While I love the colonial and early American history found in Winchester, Virginia, I learned about this town through Civil War studies. The first time I remember reading about Winchester was in a children’s biography of “Stonewall” Jackson, and in later years, I started researching about families in the town and that general’s time in the area.
It’s only fitting then that one of the very first historic sites I visited on my very first trip to Winchester was connected to Jackson’s history and time in the community. Let’s stop and take a look…
Winchester, Virginia is about 75 miles west of Washington D.C. and not too far from Shenandoah Valley National Park’s entrance at Front Royal.
Stonewall Jackson’s Headquarters is located in Winchester, north and a couple streets west of the pedestrian walking mall at the heart of the downtown historic district. It might be easiest to search the address on a map or GPS system if you’re arriving in town and starting here. If you’ve been in the old town district or at George Washington’s Office Museum, then the Headquarters is just a walk away. If you’re at the Office Museum or the parking garage on Braddock Street, just head north on Braddock and the house will be a little beyond the Handley Library, on the left. Signs should guide you to the location.
- 415 N. Braddock Street, Winchester, VA 22601
- Season: Open Daily April 1 – October 31
- Hours: Monday – Saturday 10 am to 4 pm; Sunday 12 pm to 4 pm
- Admission: Adults $5.00; Seniors $4.50; Students K-12 $2.50
- Check website for most current details: https://winchesterhistory.org/stonewall-jacksons-headquarters/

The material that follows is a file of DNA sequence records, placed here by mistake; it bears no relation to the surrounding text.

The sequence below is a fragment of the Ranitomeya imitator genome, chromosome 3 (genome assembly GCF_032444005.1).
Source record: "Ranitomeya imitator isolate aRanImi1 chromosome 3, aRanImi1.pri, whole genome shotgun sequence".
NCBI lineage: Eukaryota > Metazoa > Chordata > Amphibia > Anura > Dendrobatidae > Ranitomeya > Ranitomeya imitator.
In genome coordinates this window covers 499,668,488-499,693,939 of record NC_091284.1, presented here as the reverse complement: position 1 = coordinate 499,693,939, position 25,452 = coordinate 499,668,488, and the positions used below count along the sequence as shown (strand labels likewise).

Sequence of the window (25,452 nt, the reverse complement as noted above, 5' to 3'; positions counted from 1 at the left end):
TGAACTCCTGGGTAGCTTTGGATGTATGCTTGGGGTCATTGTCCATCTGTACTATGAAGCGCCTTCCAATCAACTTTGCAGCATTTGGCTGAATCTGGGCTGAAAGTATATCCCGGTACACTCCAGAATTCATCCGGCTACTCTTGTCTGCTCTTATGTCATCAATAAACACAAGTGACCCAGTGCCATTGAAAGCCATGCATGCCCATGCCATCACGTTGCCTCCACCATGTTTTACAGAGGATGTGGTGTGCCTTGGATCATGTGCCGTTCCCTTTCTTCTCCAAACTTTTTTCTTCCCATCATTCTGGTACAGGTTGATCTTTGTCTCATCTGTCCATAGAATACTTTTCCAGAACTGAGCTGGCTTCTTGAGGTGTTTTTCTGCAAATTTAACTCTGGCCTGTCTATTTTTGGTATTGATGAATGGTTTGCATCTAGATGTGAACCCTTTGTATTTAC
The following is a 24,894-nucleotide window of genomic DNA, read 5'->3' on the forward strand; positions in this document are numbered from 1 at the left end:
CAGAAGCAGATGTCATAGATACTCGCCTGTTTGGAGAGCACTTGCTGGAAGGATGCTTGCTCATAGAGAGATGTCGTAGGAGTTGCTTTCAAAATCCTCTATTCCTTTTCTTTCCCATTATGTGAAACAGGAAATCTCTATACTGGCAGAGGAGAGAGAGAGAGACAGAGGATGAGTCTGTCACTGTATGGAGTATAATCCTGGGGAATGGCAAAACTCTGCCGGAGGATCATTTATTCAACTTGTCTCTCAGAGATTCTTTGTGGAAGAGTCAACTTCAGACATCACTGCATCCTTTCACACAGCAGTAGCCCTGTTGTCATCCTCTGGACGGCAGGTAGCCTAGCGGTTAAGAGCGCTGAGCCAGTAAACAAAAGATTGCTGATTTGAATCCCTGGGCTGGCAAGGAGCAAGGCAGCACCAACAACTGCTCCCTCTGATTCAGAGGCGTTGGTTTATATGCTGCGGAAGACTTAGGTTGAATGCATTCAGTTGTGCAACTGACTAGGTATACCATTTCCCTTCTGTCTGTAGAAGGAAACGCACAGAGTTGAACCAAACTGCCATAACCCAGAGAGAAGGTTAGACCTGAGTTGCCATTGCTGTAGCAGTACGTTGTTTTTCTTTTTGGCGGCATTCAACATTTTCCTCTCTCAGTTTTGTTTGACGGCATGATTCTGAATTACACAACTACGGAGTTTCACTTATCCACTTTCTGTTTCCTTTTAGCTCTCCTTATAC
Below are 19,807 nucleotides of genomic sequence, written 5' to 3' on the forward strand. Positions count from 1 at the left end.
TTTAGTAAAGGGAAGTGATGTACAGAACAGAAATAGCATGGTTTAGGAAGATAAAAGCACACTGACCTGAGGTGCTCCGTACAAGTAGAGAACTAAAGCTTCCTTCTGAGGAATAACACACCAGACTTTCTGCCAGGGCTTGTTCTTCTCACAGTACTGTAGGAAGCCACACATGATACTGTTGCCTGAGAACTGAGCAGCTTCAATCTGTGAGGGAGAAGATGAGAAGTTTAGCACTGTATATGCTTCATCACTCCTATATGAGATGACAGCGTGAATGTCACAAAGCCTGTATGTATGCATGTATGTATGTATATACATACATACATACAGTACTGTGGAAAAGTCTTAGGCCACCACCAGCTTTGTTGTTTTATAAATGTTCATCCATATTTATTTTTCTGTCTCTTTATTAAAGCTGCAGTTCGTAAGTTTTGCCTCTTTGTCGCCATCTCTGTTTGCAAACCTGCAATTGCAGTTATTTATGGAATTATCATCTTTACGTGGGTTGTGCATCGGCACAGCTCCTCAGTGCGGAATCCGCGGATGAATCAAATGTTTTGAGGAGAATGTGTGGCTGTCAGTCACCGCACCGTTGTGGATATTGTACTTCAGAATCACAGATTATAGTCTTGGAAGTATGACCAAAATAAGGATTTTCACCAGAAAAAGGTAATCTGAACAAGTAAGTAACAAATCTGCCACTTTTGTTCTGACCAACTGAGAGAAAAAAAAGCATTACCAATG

- You’ll get to go on a guided tour of the house. Just ring the bell or knock on the side door during the open hours to be greeted by a docent who will happily take you inside and get your tour tickets before taking you on a full tour of the furnished building.
- There is a small giftshop here, featuring local and Civil War related items and books. Don’t overlook the used-bookshelves! (I’ve found some great treasures here.)
- If you intend to visit other historic museums in Winchester, consider purchasing the combination ticket offered by the historical society which offers access to all three of their historic sites at a slight discount.
- Don’t forget the explore the garden around the house. It’s a nice place to rest or take photographs.
- Don’t take photographs inside! But take as many as you wish outside.
Let’s Talk History
Lewis T. Moore purchased this home in 1856. When the Civil War started in 1861, Moore – a bachelor – became major in the 33rd Virginia Infantry, then lieutenant colonel of the 4th Virginia Infantry Regiment. Badly wounded in the knee at the Battle of First Bull Run in 1861, Moore tried to recuperate.
In the autumn of 1861, General Thomas J. Jackson who had gained the nickname “Stonewall” at that first battle transferred to defend the Shenandoah Valley. After spending a couple days trying to make headquarters at the Taylor Hotel in the middle of Winchester, Jackson sent staff officers to find a more suitable and more secluded location where the well-meaning ladies could not find him and send numerous invitation to dinners and parties. About that time, Moore offered to give up his cottage home, and Jackson quickly accepted and made his headquarters there.